Has Technology made you a short-term investor?

By Larissa Fernand |  20-09-21 | 

As technology has advanced, consumers have got used to having everything on demand. We track our fitness daily. We can track the movement of a stock every few seconds. We can download an app and change our portfolio within minutes. If we need to know information on a fund’s performance, it is readily available. Annual reports are instantly available online for all past years. There’s a relentless focus on quarterly earnings. From news to next day deliveries, our lives have become more instant.

Have such advancements in technology started to change the way we think about investing, and consequently affect the way we invest?

I once read a report that said that the average holding period of a share on the NYSE was around seven years in 1940, and dipped to just under three months, by 2015.

While the length of time that investors hold shares has been shrinking for decades, the trend was accelerated in the volatile markets of 2020, reported Reuters. The calculations based on New York Stock Exchange data show the average holding period for U.S. shares was 5-1/2 months in June 2020, versus 8-1/2 months at end-2019. In 1999, 14 months was the average.

Financial journalist Grace Oliver reports on the views of two asset managers.

Ryan Hughes, Head of Investment Research, AJ Bell

I’m a believer that this constant bombardment of information has an impact on our brain’s ability to think clearly about the long term. This becomes very relevant when looking at investments. For an industry that bangs on about the important of long-term investing, there is an unhealthy focus on short-term performance, whether it is good or bad, from all aspects of the industry from asset managers, the media, advisers and investors.

When talking to fund managers, many say they have a long-term mindset and then in the next breath tell me their average holding period is between one and three years. If I think back to when I started interviewing fund managers over 20 years ago, there has been a distinct shortening of the typical time period fund managers talk about when three to five years was much more common and access to information must be a key contributor to that fact.

Also, the constant push by AMCs to have a marketing story risks creating a poor culture that encourages short-term risk taking which, while potentially helpful in delivering a short term sales boost, is in all likelihood going to lead to poor investor outcomes when market sentiment shift.

Darius McDermott, Fund Manager, Fund Calibre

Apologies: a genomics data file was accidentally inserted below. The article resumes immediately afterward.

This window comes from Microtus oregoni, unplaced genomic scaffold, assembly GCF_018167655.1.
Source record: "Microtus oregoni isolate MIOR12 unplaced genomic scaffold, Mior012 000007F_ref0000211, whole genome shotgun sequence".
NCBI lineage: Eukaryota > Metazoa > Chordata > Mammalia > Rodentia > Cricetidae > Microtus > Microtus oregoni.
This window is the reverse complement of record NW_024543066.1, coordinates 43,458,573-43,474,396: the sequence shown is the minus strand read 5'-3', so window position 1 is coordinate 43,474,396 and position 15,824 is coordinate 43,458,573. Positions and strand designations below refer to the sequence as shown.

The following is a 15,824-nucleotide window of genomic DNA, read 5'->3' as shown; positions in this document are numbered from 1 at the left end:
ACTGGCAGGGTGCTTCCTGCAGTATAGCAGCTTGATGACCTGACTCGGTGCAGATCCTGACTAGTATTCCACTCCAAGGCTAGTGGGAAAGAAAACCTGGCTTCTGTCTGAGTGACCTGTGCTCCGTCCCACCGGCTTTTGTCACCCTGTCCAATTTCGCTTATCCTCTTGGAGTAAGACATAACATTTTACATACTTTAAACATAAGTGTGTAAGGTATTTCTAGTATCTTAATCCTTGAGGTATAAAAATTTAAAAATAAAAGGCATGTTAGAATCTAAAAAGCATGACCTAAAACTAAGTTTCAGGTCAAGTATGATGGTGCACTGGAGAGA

In most other aspects of life, we can see results quickly – going to the gym and getting fit, for example, you start seeing results in a few weeks. And this is filtering through to investments.

We now have apps where you can trade instantly and you are encouraged to do so repeatedly. Last year, some Robinhood users were trading 5,000 a month. To put that into context, Mick Dillon who is co-manager of Brown Advisory Global Leaders says he trades about once a fortnight.

These traders care if a stock is going up or down between breakfast and lunch. Most people should really ignore that and think about where a company will be in five years’ time. Life is too busy already to be constantly monitoring a phone for stock movements. But it’s hard not to be influenced by the daily noise – even if really it is irrelevant to your own investment goals.

More information does not necessarily help make better decisions, unless you have the ability to process that information effectively. Even then, identifying what is relevant information rather than just noise becomes critical.

It’s hard to get an edge on the analytical side of investing today – you have to get an edge by thinking more long-term and about investor behaviour.

Be aware

Our instinctive preference for instant gratification has become a baked-in feature of investors.

We have been overrun by a short-term perspective of the stock market. The get-rich-quick mentality is a false pursuit. There are no shortcuts in the stock market and not shortcuts to wealth creation.

Short termism is at odds with building long-term portfolio wealth. Remember that when you want to bet on a “hot tip” or instinctively want to sell your stocks and reinvest in something “more lucrative”.

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